She showed up for a night of “sex to change the course of the world.” He locked the door behind her and duct-taped the air vents to save the human race. With a careful calculation of comet speed, fish sleep and personal hunches, biologist Jules has pinpointed the cataclysmic end of the world at about 7 minutes away, setting us up for a comedy that takes us for a philosophical swim through evolution and imagination.
In boom, author Peter Sinn Nachtrieb, an up-and-coming playwright with degrees in both theater and biology, has crafted a funny new spin on Armageddon. Gone are the trench coats, zombies and swirling black dust storms of your run-of-the-mill end-of-the-world tales. Nachtrieb offers his musing on one set, with a small cast of three people and four fish.
The play is about much more than the last hope of the human race. It is about the beauty and randomness of the natural world. It is about youth angst, about relationships, about how we mythologize our own origins. If this all sounds somewhat cryptic, it is in your best interest not to know too much about the play before seeing it. Discovering boom’s many layers is key to its entertainment.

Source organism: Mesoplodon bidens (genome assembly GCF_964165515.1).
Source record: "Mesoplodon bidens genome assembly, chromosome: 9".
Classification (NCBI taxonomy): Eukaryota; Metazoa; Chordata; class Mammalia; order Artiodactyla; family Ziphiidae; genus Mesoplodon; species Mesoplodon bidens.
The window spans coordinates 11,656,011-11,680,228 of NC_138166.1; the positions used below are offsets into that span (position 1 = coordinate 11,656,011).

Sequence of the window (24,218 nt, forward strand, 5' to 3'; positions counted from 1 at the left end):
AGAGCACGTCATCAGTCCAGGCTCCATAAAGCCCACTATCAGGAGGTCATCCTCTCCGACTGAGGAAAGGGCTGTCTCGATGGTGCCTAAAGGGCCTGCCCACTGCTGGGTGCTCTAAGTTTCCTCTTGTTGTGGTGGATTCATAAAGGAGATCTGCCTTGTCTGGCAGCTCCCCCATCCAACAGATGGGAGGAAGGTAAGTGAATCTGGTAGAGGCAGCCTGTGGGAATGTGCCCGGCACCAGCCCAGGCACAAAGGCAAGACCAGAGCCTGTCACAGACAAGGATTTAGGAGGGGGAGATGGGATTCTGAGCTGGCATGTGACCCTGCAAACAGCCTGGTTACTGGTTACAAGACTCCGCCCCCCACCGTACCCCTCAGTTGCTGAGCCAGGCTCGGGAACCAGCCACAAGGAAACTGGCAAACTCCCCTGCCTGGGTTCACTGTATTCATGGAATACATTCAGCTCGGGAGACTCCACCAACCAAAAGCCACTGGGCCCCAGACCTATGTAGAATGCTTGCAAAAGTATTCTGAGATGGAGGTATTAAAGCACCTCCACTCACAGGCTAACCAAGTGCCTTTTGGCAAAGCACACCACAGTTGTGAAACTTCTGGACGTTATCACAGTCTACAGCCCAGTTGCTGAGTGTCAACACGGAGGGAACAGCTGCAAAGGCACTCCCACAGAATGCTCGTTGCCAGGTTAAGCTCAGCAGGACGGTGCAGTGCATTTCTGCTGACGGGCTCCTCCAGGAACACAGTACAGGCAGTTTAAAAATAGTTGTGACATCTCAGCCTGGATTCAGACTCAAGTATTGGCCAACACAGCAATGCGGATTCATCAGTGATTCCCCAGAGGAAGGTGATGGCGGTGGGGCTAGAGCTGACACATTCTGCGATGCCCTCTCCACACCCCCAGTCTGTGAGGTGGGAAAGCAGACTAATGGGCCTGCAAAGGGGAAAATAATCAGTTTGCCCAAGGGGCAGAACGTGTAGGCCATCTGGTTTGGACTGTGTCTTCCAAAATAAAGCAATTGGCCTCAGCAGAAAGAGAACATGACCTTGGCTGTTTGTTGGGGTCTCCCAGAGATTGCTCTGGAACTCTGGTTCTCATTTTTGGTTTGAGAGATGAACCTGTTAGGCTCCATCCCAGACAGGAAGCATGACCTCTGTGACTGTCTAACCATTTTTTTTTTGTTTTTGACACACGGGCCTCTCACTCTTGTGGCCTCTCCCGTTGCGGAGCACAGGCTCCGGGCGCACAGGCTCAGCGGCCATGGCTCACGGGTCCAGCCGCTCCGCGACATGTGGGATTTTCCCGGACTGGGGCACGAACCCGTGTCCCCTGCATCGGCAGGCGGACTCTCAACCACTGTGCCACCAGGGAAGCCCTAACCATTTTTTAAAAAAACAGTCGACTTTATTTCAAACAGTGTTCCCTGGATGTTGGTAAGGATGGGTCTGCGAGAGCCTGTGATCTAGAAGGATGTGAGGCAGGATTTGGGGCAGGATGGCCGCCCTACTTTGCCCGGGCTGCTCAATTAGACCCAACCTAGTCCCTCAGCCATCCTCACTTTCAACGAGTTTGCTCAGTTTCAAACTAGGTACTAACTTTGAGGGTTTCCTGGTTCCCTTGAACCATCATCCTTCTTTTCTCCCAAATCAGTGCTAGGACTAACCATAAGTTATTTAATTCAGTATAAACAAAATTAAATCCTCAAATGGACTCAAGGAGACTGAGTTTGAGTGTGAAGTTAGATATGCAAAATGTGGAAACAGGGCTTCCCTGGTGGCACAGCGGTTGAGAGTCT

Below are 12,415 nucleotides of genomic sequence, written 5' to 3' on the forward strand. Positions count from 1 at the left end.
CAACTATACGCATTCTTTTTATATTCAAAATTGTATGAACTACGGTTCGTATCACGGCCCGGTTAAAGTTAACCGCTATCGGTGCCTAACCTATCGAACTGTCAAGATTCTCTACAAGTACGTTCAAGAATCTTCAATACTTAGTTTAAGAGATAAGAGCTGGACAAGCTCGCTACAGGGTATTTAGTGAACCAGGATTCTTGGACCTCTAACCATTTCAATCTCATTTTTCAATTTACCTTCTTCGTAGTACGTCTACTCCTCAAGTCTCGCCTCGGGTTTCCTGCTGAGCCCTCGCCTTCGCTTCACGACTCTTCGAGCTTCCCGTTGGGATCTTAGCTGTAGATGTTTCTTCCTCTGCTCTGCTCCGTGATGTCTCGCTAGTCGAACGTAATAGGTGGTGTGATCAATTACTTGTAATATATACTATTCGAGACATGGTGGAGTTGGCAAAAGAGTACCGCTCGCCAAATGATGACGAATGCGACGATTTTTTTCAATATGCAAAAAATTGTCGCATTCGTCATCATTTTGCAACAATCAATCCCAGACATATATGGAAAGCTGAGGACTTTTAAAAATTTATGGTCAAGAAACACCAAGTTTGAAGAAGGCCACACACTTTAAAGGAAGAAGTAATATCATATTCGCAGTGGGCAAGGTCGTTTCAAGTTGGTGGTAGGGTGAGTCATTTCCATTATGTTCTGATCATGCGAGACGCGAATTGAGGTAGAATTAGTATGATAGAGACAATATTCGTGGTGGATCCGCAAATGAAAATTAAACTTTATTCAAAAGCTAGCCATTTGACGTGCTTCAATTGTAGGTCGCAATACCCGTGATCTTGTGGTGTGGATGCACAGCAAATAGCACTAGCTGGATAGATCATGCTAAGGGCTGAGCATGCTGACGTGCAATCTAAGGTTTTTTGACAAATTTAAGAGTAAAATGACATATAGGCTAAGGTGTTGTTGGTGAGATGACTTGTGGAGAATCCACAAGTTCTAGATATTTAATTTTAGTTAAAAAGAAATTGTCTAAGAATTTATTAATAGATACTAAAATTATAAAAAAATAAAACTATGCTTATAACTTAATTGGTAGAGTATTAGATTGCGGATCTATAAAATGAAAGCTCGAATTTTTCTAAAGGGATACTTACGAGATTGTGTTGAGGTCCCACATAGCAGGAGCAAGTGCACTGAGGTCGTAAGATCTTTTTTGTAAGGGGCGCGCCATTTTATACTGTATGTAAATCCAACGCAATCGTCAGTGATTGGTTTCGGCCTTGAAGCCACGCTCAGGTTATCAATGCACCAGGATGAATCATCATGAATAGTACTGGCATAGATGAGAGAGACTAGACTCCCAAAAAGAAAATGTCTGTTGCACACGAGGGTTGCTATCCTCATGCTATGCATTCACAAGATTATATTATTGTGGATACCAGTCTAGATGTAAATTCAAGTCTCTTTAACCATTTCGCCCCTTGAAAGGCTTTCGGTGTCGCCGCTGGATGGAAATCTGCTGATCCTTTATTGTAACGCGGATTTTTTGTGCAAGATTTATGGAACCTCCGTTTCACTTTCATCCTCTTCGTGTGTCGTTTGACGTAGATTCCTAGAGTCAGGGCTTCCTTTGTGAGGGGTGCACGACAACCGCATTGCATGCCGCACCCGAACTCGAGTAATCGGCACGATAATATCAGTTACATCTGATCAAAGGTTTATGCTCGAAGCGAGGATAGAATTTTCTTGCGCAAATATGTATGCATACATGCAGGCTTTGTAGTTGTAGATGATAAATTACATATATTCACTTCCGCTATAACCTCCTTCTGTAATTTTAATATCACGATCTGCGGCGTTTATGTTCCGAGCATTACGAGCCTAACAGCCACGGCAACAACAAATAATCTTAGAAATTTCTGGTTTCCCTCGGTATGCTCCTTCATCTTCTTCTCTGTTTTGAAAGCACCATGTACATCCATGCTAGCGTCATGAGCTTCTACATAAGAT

A three-person cast can be tricky because if one actor is off or miscast there’s nowhere else to look. This small group delivers. Tara Wibrew is the sort of smart young actress who only seems to take roles that she can be sure of executing brilliantly. Her Jo is layered and compelling. John Jeffrey delivers strong physical comedy as Jules. Walking away with our hearts is Ellen Chance as Barbara. She is so steadfastly normal and extraordinary. The fish are fine.
Competently directed by Bobby Vrtis, the 90 minutes of boom slip past in suspenseful wonder of what will happen, and what is happening. Boom is very, very funny, but don’t expect to walk away with a fuzzy, feel-good buzz. Nachtrieb’s particular brand of existential, biological mythology will have you pondering long past the curtain call.
Boom runs through June 22 at Oregon Contemporary Theatre; $12-$26.